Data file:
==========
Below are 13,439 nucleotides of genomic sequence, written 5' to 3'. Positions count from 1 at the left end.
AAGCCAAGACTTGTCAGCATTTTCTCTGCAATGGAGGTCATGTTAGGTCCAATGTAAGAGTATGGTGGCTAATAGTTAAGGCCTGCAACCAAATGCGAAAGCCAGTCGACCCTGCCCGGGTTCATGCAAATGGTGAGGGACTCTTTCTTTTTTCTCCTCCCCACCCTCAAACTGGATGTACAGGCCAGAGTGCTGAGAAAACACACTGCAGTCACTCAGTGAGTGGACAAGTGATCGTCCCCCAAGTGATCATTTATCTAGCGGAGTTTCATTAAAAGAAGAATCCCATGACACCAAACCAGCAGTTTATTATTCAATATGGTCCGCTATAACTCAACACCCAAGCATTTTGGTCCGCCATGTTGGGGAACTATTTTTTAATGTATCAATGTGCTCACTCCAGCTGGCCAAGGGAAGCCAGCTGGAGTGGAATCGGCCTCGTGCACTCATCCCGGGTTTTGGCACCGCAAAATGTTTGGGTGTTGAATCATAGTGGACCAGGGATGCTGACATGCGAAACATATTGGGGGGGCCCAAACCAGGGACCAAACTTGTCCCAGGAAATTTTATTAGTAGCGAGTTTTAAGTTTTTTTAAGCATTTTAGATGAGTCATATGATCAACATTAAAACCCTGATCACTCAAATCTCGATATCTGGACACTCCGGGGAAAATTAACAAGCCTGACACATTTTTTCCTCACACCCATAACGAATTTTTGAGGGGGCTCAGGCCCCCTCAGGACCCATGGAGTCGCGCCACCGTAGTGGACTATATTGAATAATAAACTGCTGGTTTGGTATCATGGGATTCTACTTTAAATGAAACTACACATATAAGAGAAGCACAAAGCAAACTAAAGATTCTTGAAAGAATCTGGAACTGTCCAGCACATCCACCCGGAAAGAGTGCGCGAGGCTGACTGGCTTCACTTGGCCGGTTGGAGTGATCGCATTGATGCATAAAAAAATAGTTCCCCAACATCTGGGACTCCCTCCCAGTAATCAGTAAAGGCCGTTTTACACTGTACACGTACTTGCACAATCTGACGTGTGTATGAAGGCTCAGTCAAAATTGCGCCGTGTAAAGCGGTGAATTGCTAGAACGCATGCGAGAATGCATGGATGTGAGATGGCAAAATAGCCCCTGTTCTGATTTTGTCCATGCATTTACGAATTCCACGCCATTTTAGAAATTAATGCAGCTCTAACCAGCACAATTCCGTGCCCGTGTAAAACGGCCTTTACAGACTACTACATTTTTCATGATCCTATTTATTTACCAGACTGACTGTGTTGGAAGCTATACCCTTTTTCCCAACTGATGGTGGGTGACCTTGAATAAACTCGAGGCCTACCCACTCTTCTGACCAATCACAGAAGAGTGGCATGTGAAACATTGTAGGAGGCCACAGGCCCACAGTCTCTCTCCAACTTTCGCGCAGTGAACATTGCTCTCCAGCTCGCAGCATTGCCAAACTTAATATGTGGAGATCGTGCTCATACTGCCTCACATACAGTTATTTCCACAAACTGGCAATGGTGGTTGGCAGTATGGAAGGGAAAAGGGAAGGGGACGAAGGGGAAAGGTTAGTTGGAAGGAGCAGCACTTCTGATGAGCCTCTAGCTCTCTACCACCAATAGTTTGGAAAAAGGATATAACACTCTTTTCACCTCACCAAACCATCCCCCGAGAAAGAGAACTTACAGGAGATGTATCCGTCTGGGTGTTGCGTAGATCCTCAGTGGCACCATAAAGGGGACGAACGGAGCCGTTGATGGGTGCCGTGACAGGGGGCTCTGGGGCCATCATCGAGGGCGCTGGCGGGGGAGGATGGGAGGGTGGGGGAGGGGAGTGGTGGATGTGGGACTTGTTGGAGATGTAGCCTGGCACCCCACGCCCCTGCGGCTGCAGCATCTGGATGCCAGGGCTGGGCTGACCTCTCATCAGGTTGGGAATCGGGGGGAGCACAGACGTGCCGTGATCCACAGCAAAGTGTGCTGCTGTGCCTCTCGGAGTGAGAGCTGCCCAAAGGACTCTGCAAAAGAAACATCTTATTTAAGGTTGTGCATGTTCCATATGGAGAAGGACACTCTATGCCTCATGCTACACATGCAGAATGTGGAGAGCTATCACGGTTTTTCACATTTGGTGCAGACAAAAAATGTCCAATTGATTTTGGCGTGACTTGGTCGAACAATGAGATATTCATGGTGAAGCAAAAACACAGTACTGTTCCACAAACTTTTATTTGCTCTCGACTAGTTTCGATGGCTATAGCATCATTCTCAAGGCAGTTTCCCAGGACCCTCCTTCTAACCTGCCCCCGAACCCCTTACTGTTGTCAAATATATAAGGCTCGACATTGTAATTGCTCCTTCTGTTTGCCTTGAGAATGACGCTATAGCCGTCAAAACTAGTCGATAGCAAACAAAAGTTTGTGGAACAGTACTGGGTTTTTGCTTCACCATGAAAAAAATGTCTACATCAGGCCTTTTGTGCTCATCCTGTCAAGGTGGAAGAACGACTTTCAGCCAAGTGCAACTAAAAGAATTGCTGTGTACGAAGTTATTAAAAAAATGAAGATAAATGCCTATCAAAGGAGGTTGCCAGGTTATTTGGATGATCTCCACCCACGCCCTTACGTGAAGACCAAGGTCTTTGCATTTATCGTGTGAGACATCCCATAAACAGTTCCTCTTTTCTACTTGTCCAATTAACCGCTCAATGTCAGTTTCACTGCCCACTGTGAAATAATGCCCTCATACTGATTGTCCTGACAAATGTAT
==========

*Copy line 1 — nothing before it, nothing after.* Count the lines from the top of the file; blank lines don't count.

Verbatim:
Below are 13,439 nucleotides of genomic sequence, written 5' to 3'. Positions count from 1 at the left end.